Similar to sherry, vermouth is a fortified wine. Besides the addition of brandy, vermouth is also infused with aromatic herbs and spices whereas sherry has more of a natural wine flavor profile. Sweet vermouth is red, while dry vermouth is white. It is also available in alcoholic and non-alcoholic versions which makes it a versatile product to use for almost any type of dish.
Dry vermouth is generally less sweet than mirin so you may want to add sugar when using it as a replacement. This will however depend on your personal taste preference. The recommended amount of sugar is two tablespoons for every half a cup of vermouth as a substitute for half a cup of mirin. Use it for glazes, sauces, meat and chicken dishes, broth, or soup.
Marsala wine is a rich-tasting fortified wine ideal for sauces with nutty caramel notes. Dry marsala and sweet marsala wine can both be used as a replacement, although the sweet version will give you a closer flavor match.
If you only have dry marsala on hand, add just a little sugar to get the same level of sweetness. It can be used in almost any application that requires a substitute including meat and poultry marinades, sauteing vegetables, glazes, and stews.
The great thing about using wine as a good substitute for mirin is that you can choose the type of wine that best matches your dish flavor profile. For savory dishes, dry options like Sauvignon Blanc, Chardonnay, and Pinot Gris are best while sweet white wine with fruity notes can be used in desserts or dishes with a salty-sweet element.
Use white wine in equal quantities as a replacement and remember that it is best used in cooked dishes so that the alcohol can cook off.
Since traditionally made, high-quality, authentic mirin can be pricey and harder to find, Aji-mirin is a type of copy-cat Japanese sweet rice wine that tastes very close to the real deal. It contains almost no alcohol and has a somewhat sweet flavor.
With its balanced taste, it enhances other flavors rather than overpowering them. This makes it suitable as a substitute in almost all recipes from stir fry and tempura to rice, steak, and even desserts. Use Aji-mirin in equal quantities as a replacement in your recipe.
Best Non-Alcoholic Mirin Replacement
Rice Wine Vinegar
Where wine is more suitable for cooked dishes, white wine vinegar, and rice vinegar are ideal for uncooked salad dressings and dipping sauces (although they can be used just as successfully in cooked recipes).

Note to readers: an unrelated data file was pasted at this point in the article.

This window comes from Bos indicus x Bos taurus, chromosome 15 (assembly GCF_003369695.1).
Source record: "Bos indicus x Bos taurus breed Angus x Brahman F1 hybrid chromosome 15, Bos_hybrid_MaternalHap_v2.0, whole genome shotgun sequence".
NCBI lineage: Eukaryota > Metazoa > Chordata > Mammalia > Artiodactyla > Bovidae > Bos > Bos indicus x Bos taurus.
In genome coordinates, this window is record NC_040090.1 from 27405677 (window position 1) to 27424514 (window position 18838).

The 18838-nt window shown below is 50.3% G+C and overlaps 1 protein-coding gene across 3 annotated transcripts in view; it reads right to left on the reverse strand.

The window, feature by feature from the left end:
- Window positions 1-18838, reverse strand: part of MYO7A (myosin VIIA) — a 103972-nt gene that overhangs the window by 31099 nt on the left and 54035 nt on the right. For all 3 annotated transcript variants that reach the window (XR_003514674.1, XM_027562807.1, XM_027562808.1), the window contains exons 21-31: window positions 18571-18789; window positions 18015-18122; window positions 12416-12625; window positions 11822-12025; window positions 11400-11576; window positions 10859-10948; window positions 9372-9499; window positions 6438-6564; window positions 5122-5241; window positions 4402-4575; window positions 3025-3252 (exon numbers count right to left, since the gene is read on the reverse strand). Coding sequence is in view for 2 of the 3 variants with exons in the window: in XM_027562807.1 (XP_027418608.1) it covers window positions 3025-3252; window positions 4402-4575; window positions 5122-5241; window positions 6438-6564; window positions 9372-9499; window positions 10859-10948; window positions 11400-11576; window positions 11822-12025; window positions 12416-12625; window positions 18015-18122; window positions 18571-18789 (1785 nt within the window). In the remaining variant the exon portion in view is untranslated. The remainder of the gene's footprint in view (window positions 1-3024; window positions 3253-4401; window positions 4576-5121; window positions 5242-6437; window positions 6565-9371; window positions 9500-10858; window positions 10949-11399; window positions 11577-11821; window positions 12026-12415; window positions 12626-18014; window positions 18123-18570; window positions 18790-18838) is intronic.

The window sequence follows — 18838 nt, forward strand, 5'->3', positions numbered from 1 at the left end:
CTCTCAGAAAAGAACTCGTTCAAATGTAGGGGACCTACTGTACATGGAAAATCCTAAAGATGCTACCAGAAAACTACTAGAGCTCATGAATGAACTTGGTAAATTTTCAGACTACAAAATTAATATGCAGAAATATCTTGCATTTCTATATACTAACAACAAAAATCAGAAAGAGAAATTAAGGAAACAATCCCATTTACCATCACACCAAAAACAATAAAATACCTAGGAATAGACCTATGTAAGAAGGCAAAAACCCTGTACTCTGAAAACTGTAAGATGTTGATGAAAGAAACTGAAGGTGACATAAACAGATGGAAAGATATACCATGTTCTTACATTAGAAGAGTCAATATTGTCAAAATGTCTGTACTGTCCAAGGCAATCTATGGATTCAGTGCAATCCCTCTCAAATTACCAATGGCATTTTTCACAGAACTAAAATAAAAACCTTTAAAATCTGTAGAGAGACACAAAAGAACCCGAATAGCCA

In the case of rice wine vinegar, the rice wine undergoes fermentation which causes the alcohol to turn into acetic acid. It is thus a non-alcoholic mirin substitute. Rice wine vinegar has a mild, sour tang, and slightly sweet taste.
To offset the sharp taste of vinegar when using it as a replacement add half a teaspoon of granulated sugar for every tablespoon of rice wine vinegar in your recipe. Stir together until the sugar is dissolved and then add it to the rest of the ingredients in sauces, marinades, or dressings.
Balsamic vinegar is made from whole white grapes that are boiled down and then matured. It has a dark color, and a strong vinegar flavor with rich, fruity, and slightly sweet notes. This can be used as an alternative in dressings, dipping sauces, marinades, and broth. Use it in equal quantities, but add some sugar if you want the same sweetness level as mirin.
White Grape Juice
White grape juice is sweeter than most of the other substitutes we’ve mentioned and while it may not have the umami depth to match, it does bring a gorgeous fruitiness.
To counter the sweetness from this non-alcoholic fruit juice, add a splash of lemon juice (about one tablespoon per cup of grape juice). This should provide a similar balance to what you’re after. Use this in dressings, sweet-and-sour sauces, and marinades.
Although mirin is an ingredient in teriyaki sauce together with soy, garlic, ginger, and sugar, the consistency and flavor are somewhat different. If your recipe requires both soy sauce and mirin, you can use teriyaki as a combined replacement for both ingredients.
Apple cider vinegar can be a suitable replacement in marinades, dressings, and even sushi rice. It has a strong acidic and slightly fruity flavor. You can use it in equal quantities and add ¼ teaspoon of sugar for every tablespoon of apple cider vinegar to create a closer matching balance.
Since mirin is a type of wine you may think that it won’t go bad, but in fact, it only keeps its best quality for up to two months. Although it can be used after that time, the flavor quality will start to decline.
Yes, you can use vinegar as a substitute for mirin in some recipes, but keep in mind that mirin adds a slightly sweet and milder flavor compared to vinegar. To mimic mirin’s sweetness, you can add a pinch of sugar or honey to the vinegar.
From sushi rice and dipping sauces to stir fry and broth, mirin is an umami-enhancing rice wine traditional to Japanese dishes. Important things to remember when cooking with mirin or alcoholic substitutes is that (1) the alcohol should be cooked off to prevent having a raw alcohol flavor in your food, and (2) many substitutes may require you to add a little sugar to achieve the same sweetness in your dish.
Substituting means you can tailor the sweetness and acidity levels in your dish to exactly how you like it. If you’re using white grape juice as a non-alcoholic alternative, just remember that this is one ingredient that is already very sweet so will need some acidity to balance it out in the opposite direction. Have fun creating salty, sweet, rich, and deeply delicious flavors as well as mirin sauce.
*image by V_Elena/depositphotos &chaliceks